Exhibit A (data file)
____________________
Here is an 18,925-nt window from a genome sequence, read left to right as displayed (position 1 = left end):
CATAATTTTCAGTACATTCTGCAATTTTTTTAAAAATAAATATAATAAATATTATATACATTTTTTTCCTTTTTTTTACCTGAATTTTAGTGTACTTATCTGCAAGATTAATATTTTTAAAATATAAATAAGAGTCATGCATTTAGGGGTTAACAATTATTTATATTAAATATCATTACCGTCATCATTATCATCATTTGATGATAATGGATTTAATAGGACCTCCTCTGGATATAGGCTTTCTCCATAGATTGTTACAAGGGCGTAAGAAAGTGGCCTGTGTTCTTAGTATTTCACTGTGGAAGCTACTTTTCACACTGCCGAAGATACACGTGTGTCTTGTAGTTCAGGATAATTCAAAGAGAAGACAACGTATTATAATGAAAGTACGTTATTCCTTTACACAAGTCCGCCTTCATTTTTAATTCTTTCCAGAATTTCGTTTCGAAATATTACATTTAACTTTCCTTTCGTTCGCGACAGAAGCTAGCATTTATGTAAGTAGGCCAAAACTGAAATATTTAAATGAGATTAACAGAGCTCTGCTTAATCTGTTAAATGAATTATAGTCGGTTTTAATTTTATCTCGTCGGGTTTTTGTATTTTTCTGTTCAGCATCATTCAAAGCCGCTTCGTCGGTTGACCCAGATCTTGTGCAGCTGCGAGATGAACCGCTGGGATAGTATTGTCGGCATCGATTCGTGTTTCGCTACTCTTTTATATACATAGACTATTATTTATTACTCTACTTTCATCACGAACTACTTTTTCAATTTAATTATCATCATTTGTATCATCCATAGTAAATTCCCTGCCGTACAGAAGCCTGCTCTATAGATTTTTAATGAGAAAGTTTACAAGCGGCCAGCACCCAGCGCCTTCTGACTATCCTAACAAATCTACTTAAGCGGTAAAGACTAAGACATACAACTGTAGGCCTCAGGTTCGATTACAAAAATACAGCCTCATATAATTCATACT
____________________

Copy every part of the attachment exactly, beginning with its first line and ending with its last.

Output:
Here is an 18,925-nt window from a genome sequence, read left to right as displayed (position 1 = left end):
CATAATTTTCAGTACATTCTGCAATTTTTTTAAAAATAAATATAATAAATATTATATACATTTTTTTCCTTTTTTTTACCTGAATTTTAGTGTACTTATCTGCAAGATTAATATTTTTAAAATATAAATAAGAGTCATGCATTTAGGGGTTAACAATTATTTATATTAAATATCATTACCGTCATCATTATCATCATTTGATGATAATGGATTTAATAGGACCTCCTCTGGATATAGGCTTTCTCCATAGATTGTTACAAGGGCGTAAGAAAGTGGCCTGTGTTCTTAGTATTTCACTGTGGAAGCTACTTTTCACACTGCCGAAGATACACGTGTGTCTTGTAGTTCAGGATAATTCAAAGAGAAGACAACGTATTATAATGAAAGTACGTTATTCCTTTACACAAGTCCGCCTTCATTTTTAATTCTTTCCAGAATTTCGTTTCGAAATATTACATTTAACTTTCCTTTCGTTCGCGACAGAAGCTAGCATTTATGTAAGTAGGCCAAAACTGAAATATTTAAATGAGATTAACAGAGCTCTGCTTAATCTGTTAAATGAATTATAGTCGGTTTTAATTTTATCTCGTCGGGTTTTTGTATTTTTCTGTTCAGCATCATTCAAAGCCGCTTCGTCGGTTGACCCAGATCTTGTGCAGCTGCGAGATGAACCGCTGGGATAGTATTGTCGGCATCGATTCGTGTTTCGCTACTCTTTTATATACATAGACTATTATTTATTACTCTACTTTCATCACGAACTACTTTTTCAATTTAATTATCATCATTTGTATCATCCATAGTAAATTCCCTGCCGTACAGAAGCCTGCTCTATAGATTTTTAATGAGAAAGTTTACAAGCGGCCAGCACCCAGCGCCTTCTGACTATCCTAACAAATCTACTTAAGCGGTAAAGACTAAGACATACAACTGTAGGCCTCAGGTTCGATTACAAAAATACAGCCTCATATAATTCATACT